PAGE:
Feb. 11, Bombay.
9:15-10:130: A cousin, who may or may not have a driver’s license, is driving me and my mother from Thane to the Tata Cancer Hospital in Lower Parel for her post-partial mastectomy check-up, which is four years overdue.
10:30-11:00: While my cousin searches for parking in a neighborhood that is being dug up for new flyovers, I walk mom into the hospital’s OPD. Except it’s not there anymore. I ask around and get directed to a new wing. I walk mom up a flight of stairs and into the new breast cancer OPD area, and hope that my cousin will find us. The reception desk is manned by two women and surrounded by about fifty people who are all there with recovering/post-op relatives. I ask my mother to wait while I make my way through the throng and ask how we can get her checked out.
11:00-1:30: The receptionist has trouble processing what I’m saying. “Five years? You are here for a check-up for the first time after five years?” she asks. “Where is the patient’s file?” I explain that I don’t have the file, they do. Can she tell me how to get it and whether my mom can see the doctor today? She tells me the file will be in medical records and I need an appointment for my mother. I explain that we live in another town and I need to get my mother seen today. She tells me to go five stories up in another building to retrieve the file. I make my way back to my mom and am relieved to see my cousin. I tell them to wait while I find the file. The elevator takes ages and I beat a man in a wheelchair to get into one that arrives. The records office is easy to find but the staff person refuses to hand me the file; he needs a written request. I find a flight of stairs and walk down to the OPD. Then I make my way back to the desk and manage to get a written note from another staffer. I walk it up to the records office, which is now empty of a staffer, and a group of people gathers beside me as I wait. We are finally relieved of our written requests and asked to wait. I get the file in about 10 minutes and walk it down to the OPD and hand it over.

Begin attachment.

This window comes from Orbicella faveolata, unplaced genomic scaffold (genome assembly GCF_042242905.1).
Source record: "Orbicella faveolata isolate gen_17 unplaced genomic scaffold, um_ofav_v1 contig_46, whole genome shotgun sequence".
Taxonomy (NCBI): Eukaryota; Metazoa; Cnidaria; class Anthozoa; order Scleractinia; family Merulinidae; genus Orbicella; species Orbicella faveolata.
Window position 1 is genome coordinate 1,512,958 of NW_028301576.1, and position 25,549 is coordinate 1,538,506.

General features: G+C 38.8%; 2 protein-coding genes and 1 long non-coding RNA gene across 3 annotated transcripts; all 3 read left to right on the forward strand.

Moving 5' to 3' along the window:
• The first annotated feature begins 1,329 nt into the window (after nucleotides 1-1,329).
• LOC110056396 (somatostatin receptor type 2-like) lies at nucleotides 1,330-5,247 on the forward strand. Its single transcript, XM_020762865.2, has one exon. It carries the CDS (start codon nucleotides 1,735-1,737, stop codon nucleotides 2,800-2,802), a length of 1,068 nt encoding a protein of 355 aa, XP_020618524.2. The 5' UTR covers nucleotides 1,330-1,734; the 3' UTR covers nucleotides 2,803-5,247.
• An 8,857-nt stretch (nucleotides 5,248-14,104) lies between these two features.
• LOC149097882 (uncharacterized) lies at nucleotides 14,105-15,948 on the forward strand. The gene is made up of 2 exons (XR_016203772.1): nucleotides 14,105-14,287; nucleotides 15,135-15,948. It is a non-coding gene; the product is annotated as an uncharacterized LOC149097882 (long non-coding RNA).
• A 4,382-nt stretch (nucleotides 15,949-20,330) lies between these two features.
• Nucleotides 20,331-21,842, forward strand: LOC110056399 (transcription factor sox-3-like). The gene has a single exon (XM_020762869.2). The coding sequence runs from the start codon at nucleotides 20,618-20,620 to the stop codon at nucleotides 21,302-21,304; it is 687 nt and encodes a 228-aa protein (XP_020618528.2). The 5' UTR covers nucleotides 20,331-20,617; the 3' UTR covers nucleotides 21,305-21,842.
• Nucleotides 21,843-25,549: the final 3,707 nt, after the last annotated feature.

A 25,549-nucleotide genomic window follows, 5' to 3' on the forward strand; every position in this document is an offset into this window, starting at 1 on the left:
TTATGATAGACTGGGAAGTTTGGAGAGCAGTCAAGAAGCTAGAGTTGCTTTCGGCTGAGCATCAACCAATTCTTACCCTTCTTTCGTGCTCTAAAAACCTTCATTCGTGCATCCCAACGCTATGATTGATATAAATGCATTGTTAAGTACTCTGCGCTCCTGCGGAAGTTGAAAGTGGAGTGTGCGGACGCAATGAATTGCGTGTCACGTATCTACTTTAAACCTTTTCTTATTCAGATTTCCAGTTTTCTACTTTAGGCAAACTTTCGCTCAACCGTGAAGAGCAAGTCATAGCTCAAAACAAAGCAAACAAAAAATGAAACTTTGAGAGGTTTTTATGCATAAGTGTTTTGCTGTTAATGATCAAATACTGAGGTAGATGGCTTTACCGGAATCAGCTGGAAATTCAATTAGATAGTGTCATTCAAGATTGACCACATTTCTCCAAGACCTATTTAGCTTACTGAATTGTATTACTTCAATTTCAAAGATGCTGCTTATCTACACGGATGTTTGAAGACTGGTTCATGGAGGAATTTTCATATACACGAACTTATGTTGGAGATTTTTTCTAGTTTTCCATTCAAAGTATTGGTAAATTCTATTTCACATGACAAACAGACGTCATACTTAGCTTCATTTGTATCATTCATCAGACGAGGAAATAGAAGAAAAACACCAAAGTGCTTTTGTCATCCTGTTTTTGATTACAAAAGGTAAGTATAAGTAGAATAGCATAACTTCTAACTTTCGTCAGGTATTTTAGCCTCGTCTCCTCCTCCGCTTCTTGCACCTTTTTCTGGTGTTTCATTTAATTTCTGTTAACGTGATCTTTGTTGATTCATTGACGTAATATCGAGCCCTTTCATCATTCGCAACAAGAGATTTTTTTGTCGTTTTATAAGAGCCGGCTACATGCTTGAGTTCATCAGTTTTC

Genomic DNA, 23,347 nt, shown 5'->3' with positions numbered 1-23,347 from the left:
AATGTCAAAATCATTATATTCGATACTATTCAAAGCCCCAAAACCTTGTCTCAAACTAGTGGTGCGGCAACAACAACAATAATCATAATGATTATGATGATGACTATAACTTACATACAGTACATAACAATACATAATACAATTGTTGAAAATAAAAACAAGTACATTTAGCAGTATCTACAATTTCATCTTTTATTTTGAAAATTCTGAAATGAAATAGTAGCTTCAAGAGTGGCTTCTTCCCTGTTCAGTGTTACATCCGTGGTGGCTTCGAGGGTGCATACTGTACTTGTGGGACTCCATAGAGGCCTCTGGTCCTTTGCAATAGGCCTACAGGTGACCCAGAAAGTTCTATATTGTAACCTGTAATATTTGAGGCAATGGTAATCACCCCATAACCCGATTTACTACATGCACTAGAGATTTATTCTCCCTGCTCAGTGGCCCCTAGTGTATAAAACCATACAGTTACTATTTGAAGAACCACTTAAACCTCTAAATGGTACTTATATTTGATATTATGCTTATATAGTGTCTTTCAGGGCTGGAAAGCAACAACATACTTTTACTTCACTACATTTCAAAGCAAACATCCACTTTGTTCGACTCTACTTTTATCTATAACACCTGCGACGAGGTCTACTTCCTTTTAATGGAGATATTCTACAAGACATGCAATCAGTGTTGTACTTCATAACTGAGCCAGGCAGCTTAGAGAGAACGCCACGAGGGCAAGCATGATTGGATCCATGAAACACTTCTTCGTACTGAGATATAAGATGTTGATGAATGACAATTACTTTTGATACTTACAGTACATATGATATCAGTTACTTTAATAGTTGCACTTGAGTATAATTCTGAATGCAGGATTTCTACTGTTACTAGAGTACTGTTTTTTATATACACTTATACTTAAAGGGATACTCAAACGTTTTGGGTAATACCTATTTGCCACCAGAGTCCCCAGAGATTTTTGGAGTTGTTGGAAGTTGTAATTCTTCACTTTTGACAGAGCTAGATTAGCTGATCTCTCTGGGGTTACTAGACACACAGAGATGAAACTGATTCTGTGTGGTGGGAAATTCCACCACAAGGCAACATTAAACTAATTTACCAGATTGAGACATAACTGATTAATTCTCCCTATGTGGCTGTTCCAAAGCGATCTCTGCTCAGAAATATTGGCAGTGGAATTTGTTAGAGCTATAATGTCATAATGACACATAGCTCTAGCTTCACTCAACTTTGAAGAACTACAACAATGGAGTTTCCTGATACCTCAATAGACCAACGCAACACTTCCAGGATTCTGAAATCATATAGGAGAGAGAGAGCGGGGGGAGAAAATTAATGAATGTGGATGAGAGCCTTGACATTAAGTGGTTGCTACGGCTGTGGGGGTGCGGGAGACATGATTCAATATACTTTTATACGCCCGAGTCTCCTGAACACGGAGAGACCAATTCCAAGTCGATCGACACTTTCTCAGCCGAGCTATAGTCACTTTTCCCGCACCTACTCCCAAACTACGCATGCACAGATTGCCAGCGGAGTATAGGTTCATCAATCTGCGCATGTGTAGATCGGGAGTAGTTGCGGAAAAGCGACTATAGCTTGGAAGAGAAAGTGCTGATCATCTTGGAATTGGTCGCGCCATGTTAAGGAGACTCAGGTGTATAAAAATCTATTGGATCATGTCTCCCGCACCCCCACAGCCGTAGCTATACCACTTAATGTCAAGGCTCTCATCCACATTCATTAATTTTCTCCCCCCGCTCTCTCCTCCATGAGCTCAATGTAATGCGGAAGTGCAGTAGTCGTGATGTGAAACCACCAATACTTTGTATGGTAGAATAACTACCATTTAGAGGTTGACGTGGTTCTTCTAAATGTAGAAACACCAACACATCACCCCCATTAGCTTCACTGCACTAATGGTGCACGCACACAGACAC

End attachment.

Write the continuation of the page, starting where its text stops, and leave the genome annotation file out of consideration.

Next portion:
1:30-2:45: I have to pay a fee for the check-up. So I stand in one of two lines to pay. Then I wait with mom while my cousin goes to get us something for lunch. Mom has to eat regularly and take pills for her diabetes and a recent stroke. He brings us food and I eat with her.
2:45-3:00: Mom is called in. I can’t accompany her so I tell her to tell the doctor about the meds she is on right now and why. And to tell the doctor that she quit taking her oncology drugs before the doctor had recommended. My cousin and I wait in the hallway along with the diminishing crowd of patients and relatives.
3:00-3:15: I’m called to talk to the doctor, who scolds me for the late check-up, says that mom seems fine despite our post-op carelessness, and recommends a mammogram for the other breast. We go back to the reception desk, where the staffer suggests I get the mammogram done right away.
3:15: 4:00: My cousin walks mom down to the radiology department while I wait to pay the fee. He comes back up to tell me that they need to see the receipt before they will do the exam. So we both walk down after I’ve paid the money. I stand in another line to get the exam set up, abandon it when it looks like we need to go straight to the exam room with the receipt, then am sent back to the line for mystery reasons. After showing the receipt, I am allowed to go to the exam room and my mother’s file is accepted. We wait in the hallway that is pretty full of patients from all over the country. Mom is called in. We wait. She is sent out in a few minutes after the exam but without her file. So I go in to ask about it and I’m told to wait. We are finally given the file back with no explanation for the wait.
4:00-4:30: Mom is tired but we need to get a doctor to look at the results of the mammogram. So I tell her to wait with my cousin and walk the file up to OPD. I turn in the file and am told in a few minutes that everything is clear. No signs of cancer. The desk staffer recommends that I bring mom back for a check-up in one year. She gives me a card and kindly recommends that I make an appointment in the future rather than just showing up with my aging mother and putting her through this again. I thank her and the other staff for their patience.
4:30-5:00: We get dosas and vadas at a restaurant across the street.
5:00-6:00: My cousin drives us home. I am deeply grateful for family.